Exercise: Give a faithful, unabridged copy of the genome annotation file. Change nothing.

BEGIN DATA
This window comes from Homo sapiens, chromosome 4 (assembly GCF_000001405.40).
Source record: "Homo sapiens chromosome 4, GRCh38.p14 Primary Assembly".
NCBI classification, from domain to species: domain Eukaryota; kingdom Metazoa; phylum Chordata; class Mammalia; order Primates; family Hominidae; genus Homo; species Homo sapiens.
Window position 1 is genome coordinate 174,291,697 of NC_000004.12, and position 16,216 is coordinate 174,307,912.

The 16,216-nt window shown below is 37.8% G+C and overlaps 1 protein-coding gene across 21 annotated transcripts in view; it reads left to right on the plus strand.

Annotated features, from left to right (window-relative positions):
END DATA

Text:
This window comes from Homo sapiens, chromosome 4 (assembly GCF_000001405.40).
Source record: "Homo sapiens chromosome 4, GRCh38.p14 Primary Assembly".
NCBI classification, from domain to species: domain Eukaryota; kingdom Metazoa; phylum Chordata; class Mammalia; order Primates; family Hominidae; genus Homo; species Homo sapiens.
Window position 1 is genome coordinate 174,291,697 of NC_000004.12, and position 16,216 is coordinate 174,307,912.

The 16,216-nt window shown below is 37.8% G+C and overlaps 1 protein-coding gene across 21 annotated transcripts in view; it reads left to right on the plus strand.

Annotated features, from left to right (window-relative positions):